Соответствующая норма
Spain
Practice Relating to Rule 158. Prosecution of War Crimes
Section A. General
Spain’s LOAC Manual (1996) states:
The Geneva Conventions and Additional Protocol I impose on States parties the obligation to adopt in their domestic legislation all the legislative measures necessary to determine adequate penal sanctions against those who commit, or order to be committed, any kind of grave breaches. 
Spain, Orientaciones. El Derecho de los Conflictos Armados, Publicación OR7-004, 2 Tomos, aprobado por el Estado Mayor del Ejército, Division de Operaciones, 18 March 1996, Vol. I, § 11.8.b.(1); see also § 1.1.d.(6).
The manual further states: “Spain has complied with the obligation undertaken when ratifying the Geneva Conventions and dedicated Title II of Volume II of the Military Criminal Code to categorize and sanction the offences against the laws and customs of war.” 
Spain, Orientaciones. El Derecho de los Conflictos Armados, Publicación OR7-004, 2 Tomos, aprobado por el Estado Mayor del Ejército, Division de Operaciones, 18 March 1996, Vol. I, § 11.8.b.(1)
The manual also provides:
States have the obligation to search for persons accused of having committed, or having ordered to be committed, grave breaches, being obliged to make them appear before their own tribunals, regardless of their nationality. They can also agree to the extradition of those persons in order for them to be judged by other States, in accordance with the legal obligations which regulate the said extradition.
With regard to breaches that are not of a grave nature, the necessary measures must be taken for their immediate cessation. 
Spain, Orientaciones. El Derecho de los Conflictos Armados, Publicación OR7-004, 2 Tomos, aprobado por el Estado Mayor del Ejército, Division de Operaciones, 18 March 1996, Vol. I, §§ 11.8.b.(1) and 11.8.b.(2).
Spain’s LOAC Manual (2007) states: “The law of armed conflict provides that governments must take all necessary legislative measures to establish the penal and disciplinary sanctions to be applied to those who commit or order others to commit violations of the laws and customs of war.” 
Spain, Orientaciones. El Derecho de los Conflictos Armados, Tomo 1, Publicación OR7–004, (Edición Segunda), Mando de Adiestramiento y Doctrina, Dirección de Doctrina, Orgánica y Materiales, 2 November 2007, § 1.1.d.(6).
The manual further states:
The most effective instrument for enforcing the law of armed conflict is the obligation binding on States party to the four Geneva Conventions of 1949 to prosecute offences that they define as grave breaches. To this end, they must establish appropriate criminal sanctions in general and military codes. Spain fulfils this obligation by criminalizing such breaches in … the 1985 Military Penal Code (crimes against the laws and customs of war) and … the 1995 Penal Code (crimes against protected persons and property in armed conflicts).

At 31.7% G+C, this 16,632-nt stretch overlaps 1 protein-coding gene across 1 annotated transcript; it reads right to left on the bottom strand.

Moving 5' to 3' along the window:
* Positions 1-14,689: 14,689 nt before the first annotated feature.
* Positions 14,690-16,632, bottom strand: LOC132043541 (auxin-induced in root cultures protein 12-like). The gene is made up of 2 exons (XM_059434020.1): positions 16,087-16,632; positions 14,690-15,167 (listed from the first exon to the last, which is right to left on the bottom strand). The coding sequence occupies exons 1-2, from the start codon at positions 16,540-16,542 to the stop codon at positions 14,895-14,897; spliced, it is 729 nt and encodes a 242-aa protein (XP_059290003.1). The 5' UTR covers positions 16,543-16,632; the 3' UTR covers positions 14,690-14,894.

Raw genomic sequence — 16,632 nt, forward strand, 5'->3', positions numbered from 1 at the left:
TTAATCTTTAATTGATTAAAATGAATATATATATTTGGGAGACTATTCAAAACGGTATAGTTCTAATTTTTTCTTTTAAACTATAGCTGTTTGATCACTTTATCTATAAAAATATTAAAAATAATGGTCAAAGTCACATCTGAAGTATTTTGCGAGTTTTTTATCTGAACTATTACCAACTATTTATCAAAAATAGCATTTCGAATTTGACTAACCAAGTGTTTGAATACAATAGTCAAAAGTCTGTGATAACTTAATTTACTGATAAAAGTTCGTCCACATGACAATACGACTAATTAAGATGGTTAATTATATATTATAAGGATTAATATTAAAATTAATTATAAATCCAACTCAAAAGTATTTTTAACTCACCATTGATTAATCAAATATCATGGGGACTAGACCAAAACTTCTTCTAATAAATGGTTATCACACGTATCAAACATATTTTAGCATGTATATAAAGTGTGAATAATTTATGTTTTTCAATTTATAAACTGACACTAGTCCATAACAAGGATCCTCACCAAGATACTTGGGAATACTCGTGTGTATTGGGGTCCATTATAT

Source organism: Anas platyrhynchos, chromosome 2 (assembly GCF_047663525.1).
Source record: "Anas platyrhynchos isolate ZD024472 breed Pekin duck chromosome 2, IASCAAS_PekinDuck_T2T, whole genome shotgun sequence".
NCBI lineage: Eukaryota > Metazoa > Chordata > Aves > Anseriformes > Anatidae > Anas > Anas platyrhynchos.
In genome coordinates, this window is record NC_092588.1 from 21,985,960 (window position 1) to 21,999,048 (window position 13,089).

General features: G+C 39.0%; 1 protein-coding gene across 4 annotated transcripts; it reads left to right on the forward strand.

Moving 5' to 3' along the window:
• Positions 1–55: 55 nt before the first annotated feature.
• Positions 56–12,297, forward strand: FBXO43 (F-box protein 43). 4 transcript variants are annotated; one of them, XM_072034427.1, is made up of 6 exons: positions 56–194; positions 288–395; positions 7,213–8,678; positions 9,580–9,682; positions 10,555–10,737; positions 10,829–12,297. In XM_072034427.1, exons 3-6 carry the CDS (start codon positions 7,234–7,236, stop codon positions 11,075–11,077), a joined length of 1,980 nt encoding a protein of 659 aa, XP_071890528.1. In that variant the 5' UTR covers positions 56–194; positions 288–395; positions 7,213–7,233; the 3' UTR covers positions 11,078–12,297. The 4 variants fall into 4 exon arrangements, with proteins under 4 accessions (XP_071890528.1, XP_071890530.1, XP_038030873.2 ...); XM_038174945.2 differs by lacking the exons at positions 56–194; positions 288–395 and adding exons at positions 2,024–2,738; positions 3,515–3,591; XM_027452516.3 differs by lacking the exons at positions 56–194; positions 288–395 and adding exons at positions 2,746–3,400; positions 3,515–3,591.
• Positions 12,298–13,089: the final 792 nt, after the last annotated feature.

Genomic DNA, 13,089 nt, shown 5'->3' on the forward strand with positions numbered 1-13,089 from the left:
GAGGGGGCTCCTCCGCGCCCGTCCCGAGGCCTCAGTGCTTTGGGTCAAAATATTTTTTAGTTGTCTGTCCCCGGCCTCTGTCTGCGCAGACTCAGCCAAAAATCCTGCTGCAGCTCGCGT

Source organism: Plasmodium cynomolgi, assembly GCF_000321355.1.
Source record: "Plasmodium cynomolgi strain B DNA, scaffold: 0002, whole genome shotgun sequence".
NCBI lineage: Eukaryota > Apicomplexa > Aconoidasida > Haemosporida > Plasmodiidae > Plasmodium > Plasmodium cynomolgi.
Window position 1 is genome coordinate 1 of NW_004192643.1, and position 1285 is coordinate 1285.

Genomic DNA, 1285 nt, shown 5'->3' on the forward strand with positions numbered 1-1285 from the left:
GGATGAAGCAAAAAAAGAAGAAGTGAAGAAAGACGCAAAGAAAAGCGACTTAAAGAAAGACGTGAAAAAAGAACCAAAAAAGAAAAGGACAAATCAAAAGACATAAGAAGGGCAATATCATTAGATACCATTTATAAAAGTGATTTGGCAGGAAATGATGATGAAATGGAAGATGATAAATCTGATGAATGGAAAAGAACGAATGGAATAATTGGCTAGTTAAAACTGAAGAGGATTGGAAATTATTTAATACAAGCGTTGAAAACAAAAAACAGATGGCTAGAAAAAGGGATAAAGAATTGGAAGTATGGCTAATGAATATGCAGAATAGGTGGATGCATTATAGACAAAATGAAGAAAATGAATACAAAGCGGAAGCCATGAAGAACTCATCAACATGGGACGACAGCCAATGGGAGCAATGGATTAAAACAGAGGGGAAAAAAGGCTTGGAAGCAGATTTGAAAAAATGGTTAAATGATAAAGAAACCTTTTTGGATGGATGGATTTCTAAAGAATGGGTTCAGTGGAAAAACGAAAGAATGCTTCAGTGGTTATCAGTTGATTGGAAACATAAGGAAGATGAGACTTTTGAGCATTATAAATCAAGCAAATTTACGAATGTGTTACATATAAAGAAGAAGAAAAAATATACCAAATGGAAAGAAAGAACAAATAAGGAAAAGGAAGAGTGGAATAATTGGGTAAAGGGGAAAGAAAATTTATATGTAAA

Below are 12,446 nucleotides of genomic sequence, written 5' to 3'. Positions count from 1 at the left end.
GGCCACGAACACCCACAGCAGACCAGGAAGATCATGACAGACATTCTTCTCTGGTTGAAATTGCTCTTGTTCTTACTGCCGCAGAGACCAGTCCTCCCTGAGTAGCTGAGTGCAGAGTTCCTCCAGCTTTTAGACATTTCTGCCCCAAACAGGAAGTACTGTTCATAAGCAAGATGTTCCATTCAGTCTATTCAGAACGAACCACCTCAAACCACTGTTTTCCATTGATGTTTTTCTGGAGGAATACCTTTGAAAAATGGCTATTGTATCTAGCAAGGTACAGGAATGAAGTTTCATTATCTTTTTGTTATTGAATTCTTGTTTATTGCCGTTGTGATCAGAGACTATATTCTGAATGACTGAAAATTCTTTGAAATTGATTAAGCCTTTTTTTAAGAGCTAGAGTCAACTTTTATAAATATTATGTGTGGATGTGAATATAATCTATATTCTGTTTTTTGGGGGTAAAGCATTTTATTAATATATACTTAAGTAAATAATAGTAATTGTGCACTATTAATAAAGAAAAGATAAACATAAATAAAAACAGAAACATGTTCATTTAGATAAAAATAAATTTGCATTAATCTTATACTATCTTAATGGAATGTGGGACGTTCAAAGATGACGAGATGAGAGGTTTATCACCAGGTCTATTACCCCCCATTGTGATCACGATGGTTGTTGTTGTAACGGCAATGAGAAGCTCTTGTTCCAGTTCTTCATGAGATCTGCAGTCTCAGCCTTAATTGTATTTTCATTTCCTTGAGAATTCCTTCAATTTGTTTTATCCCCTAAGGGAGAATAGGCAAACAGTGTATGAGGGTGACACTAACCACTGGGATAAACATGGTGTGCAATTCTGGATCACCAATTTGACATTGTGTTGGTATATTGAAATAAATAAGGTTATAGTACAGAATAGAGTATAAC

In the case of offences that are not classed as grave breaches, measures must be adopted immediately to suppress them.
Spanish domestic legislation, increasing the criminal protection of the victims of armed conflict, criminalizes simple infringements or acts contrary to the provisions of the Conventions in relation to the conduct of hostilities and the protection of the victims of armed conflict and cultural property. However, minor infringements can be treated as military disciplinary offences. 
Spain, Orientaciones. El Derecho de los Conflictos Armados, Tomo 1, Publicación OR7–004, (Edición Segunda), Mando de Adiestramiento y Doctrina, Dirección de Doctrina, Orgánica y Materiales, 2 November 2007, § 11.7.a.
Under Spain’s Law on Judicial Power (1985), Spanish criminal courts have jurisdiction over offences committed by Spanish nationals and aliens, on Spanish territory or outside it, which constitute genocide or any other offence that, according to international treaties or conventions, must be prosecuted in Spain. 
Spain, Law on Judicial Power, 1985, Article 23(4).
Spain’s Law on Judicial Power (1985), as amended in 2009, states:
2. … [Spanish courts] have jurisdiction over acts that constitute offences according to Spanish penal law even if these were committed outside the national territory, as long as those criminally responsible were Spanish nationals or foreigners who had acquired Spanish nationality prior to the commission of the act, and if the following conditions are met:
c. That the offender has not been acquitted, pardoned or sentenced abroad or, in the latter case, has not completed his or her sentence abroad. If he or she only completed it partly, this will be taken into account in order to proportionally reduce the [sentence] which he or she must complete.
4. … Spanish courts have jurisdiction over offences committed by Spanish and foreign nationals outside the national territory, which constitute any of the following offences according to Spanish law:
h. Any other [act] that according to international treaties and conventions, in particular those Conventions on international humanitarian law and the protection of human rights, must be prosecuted in Spain.